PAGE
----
Meanwhile, whenever an opportunity to apply global pressure on Israel to end the violence presented itself, it was closed off by Israel’s Western allies with predictable rapidity. When a UN Security Council resolution demanded an immediate ceasefire, the US used its veto power to ensure it did not pass. In the UK, a motion put forward by the Scottish National Party calling for an immediate ceasefire was comprehensively rejected in the House of Commons by a majority of 168. When Israel was facing global isolation as South Africa presented a meticulous case at the International Cou­­rt of Justice (ICJ) accusing Israel of genocide, the German government was quick to dismiss the accusation, and when the interim ruling confirmed a plausible risk of genocide in Gaza, a British foreign office spokesperson expressed ‘considerable concerns’ with the ICJ’s case.

Perhaps worse than the political cover is the conscious decisions these states have taken to make life worse for Palestinians suffering the onslaught. Following allegations from the Israeli government — which remain unsubstantiated – that employees of the United Nations Relief and Works Agency (UNRWA) were involved in the 7 October attacks, numerous Western governments including Australia, the UK, the US, Italy, Austria, and Germany suspended their funding, crippling one of the refugees’ few remaining lifelines.

Amnesty International has since denounced the states’ ‘cruel’ decision. The UN agency is the main humanitarian relief provider in Gaza and was already struggling to cater to the needs of Palestinians, especially given only a ‘trickle of aid’ has been entering Gaza as the bombardment goes on. The UN aid chief described Gaza as the worst ever humanitarian crisis back in December: now, Palestinians on the ground are resorting to eating grass and animal feed and drinking polluted water, while newborn babies are dying from hunger and disease as famine looms.

Only after all this – when 175,000 homes or 50 percent of Gaza’s buildings have been destroyed, when close to 30,000 have been killed, when 25,000 children have been orphaned, and when more than ten children are losing limbs every day – have these supposed defenders of human rights and democracy begun to shift their tone.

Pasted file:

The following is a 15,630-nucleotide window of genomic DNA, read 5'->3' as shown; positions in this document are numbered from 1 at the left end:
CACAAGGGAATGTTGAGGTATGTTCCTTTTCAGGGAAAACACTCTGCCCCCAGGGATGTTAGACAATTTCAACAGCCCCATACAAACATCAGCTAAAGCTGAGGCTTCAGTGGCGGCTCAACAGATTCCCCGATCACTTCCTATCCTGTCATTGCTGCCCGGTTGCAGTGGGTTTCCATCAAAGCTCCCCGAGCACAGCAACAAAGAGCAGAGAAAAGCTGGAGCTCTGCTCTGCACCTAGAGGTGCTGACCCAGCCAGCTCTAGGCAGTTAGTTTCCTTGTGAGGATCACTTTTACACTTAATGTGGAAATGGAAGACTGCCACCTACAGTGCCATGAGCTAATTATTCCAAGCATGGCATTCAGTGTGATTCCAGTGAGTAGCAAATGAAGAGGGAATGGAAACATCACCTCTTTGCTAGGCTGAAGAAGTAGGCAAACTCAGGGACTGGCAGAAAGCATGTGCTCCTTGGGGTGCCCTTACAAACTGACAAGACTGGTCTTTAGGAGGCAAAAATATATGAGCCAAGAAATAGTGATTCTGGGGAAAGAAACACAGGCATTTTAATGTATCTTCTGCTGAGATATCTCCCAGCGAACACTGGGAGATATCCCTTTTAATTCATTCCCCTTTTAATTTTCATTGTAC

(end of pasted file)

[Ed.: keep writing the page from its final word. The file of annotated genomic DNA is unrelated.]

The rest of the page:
In this context, it is hard to understand cautionary statements about the Rafah offensive as motivated by genuine concern for the safety of Palestinians: Western leaders have already proved themselves to have none. Instead, we should understand them as an attempt by the politicians who offered ‘unqualified support’ to the Israeli military and encouraged collective punishment to absolve themselves of their obvious and overwhelming responsibility in the devastation.

The most obvious evidence of this is that these cautionary statements are unaccompanied by any threats to withdraw the political and moral support on which Israel depends. The Biden administration has already stated it won’t reprimand Israel for failing to protect civilian safety. With domestic demands for action opposing Israel’s crimes growing, the change in tone is not borne out of conviction but political expediency.

The genocide in Gaza is unique in that every devastating chapter has been documented extensively and made available for the world to see. Every crime has played out exactly as boasted about by its perpetrators. Despite all this, the Western world has persisted and continues to persist with the material and political support that has made it all possible.

Tentative rhetoric about safety unbacked by material change now will not cut it. The Palestinian blood on the hands of our politicians will never wash away.